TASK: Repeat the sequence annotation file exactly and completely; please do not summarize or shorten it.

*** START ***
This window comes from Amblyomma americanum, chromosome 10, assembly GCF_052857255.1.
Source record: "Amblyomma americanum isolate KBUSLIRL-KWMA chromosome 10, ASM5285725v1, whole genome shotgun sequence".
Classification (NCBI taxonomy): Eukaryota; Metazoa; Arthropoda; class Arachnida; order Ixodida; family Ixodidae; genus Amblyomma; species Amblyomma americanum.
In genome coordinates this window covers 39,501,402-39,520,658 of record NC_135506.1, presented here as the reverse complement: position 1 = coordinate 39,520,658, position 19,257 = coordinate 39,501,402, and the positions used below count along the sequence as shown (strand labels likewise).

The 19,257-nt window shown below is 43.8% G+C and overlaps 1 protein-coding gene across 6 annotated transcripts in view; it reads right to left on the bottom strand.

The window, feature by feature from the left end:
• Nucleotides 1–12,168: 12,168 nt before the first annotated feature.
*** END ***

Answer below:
This window comes from Amblyomma americanum, chromosome 10, assembly GCF_052857255.1.
Source record: "Amblyomma americanum isolate KBUSLIRL-KWMA chromosome 10, ASM5285725v1, whole genome shotgun sequence".
Classification (NCBI taxonomy): Eukaryota; Metazoa; Arthropoda; class Arachnida; order Ixodida; family Ixodidae; genus Amblyomma; species Amblyomma americanum.
In genome coordinates this window covers 39,501,402-39,520,658 of record NC_135506.1, presented here as the reverse complement: position 1 = coordinate 39,520,658, position 19,257 = coordinate 39,501,402, and the positions used below count along the sequence as shown (strand labels likewise).

The 19,257-nt window shown below is 43.8% G+C and overlaps 1 protein-coding gene across 6 annotated transcripts in view; it reads right to left on the bottom strand.

The window, feature by feature from the left end:
• Nucleotides 1–12,168: 12,168 nt before the first annotated feature.